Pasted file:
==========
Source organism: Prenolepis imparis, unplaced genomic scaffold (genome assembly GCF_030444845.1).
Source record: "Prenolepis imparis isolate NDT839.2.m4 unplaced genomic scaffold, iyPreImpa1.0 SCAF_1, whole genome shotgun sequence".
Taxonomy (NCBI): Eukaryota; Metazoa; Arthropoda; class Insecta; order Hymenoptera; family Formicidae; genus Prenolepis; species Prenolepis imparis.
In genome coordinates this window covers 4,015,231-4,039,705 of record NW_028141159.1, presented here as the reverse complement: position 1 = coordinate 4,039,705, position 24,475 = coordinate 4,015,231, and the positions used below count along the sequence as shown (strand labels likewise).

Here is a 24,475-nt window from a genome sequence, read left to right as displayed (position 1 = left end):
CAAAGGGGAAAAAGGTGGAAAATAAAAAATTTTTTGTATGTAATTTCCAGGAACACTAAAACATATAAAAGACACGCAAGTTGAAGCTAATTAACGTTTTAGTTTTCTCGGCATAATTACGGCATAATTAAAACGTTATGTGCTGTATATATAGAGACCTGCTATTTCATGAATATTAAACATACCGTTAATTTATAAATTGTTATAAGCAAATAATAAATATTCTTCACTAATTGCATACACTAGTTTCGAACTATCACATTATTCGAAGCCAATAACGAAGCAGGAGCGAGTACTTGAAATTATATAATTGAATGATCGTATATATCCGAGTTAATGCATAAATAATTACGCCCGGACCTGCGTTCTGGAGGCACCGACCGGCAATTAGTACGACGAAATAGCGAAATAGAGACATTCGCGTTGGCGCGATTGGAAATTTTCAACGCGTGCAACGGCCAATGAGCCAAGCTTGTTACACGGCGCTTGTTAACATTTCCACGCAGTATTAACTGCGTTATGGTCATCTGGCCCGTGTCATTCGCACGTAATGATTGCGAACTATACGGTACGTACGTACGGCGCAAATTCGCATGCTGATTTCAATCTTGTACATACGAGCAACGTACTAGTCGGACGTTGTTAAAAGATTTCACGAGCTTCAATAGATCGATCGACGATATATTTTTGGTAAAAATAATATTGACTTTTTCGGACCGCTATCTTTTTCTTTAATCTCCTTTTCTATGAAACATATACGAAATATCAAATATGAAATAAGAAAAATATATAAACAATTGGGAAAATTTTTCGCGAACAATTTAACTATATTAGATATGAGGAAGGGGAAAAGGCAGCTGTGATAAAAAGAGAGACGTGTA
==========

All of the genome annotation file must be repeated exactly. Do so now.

Source organism: Prenolepis imparis, unplaced genomic scaffold (genome assembly GCF_030444845.1).
Source record: "Prenolepis imparis isolate NDT839.2.m4 unplaced genomic scaffold, iyPreImpa1.0 SCAF_1, whole genome shotgun sequence".
Taxonomy (NCBI): Eukaryota; Metazoa; Arthropoda; class Insecta; order Hymenoptera; family Formicidae; genus Prenolepis; species Prenolepis imparis.
In genome coordinates this window covers 4,015,231-4,039,705 of record NW_028141159.1, presented here as the reverse complement: position 1 = coordinate 4,039,705, position 24,475 = coordinate 4,015,231, and the positions used below count along the sequence as shown (strand labels likewise).

Here is a 24,475-nt window from a genome sequence, read left to right as displayed (position 1 = left end):
CAAAGGGGAAAAAGGTGGAAAATAAAAAATTTTTTGTATGTAATTTCCAGGAACACTAAAACATATAAAAGACACGCAAGTTGAAGCTAATTAACGTTTTAGTTTTCTCGGCATAATTACGGCATAATTAAAACGTTATGTGCTGTATATATAGAGACCTGCTATTTCATGAATATTAAACATACCGTTAATTTATAAATTGTTATAAGCAAATAATAAATATTCTTCACTAATTGCATACACTAGTTTCGAACTATCACATTATTCGAAGCCAATAACGAAGCAGGAGCGAGTACTTGAAATTATATAATTGAATGATCGTATATATCCGAGTTAATGCATAAATAATTACGCCCGGACCTGCGTTCTGGAGGCACCGACCGGCAATTAGTACGACGAAATAGCGAAATAGAGACATTCGCGTTGGCGCGATTGGAAATTTTCAACGCGTGCAACGGCCAATGAGCCAAGCTTGTTACACGGCGCTTGTTAACATTTCCACGCAGTATTAACTGCGTTATGGTCATCTGGCCCGTGTCATTCGCACGTAATGATTGCGAACTATACGGTACGTACGTACGGCGCAAATTCGCATGCTGATTTCAATCTTGTACATACGAGCAACGTACTAGTCGGACGTTGTTAAAAGATTTCACGAGCTTCAATAGATCGATCGACGATATATTTTTGGTAAAAATAATATTGACTTTTTCGGACCGCTATCTTTTTCTTTAATCTCCTTTTCTATGAAACATATACGAAATATCAAATATGAAATAAGAAAAATATATAAACAATTGGGAAAATTTTTCGCGAACAATTTAACTATATTAGATATGAGGAAGGGGAAAAGGCAGCTGTGATAAAAAGAGAGACGTGTA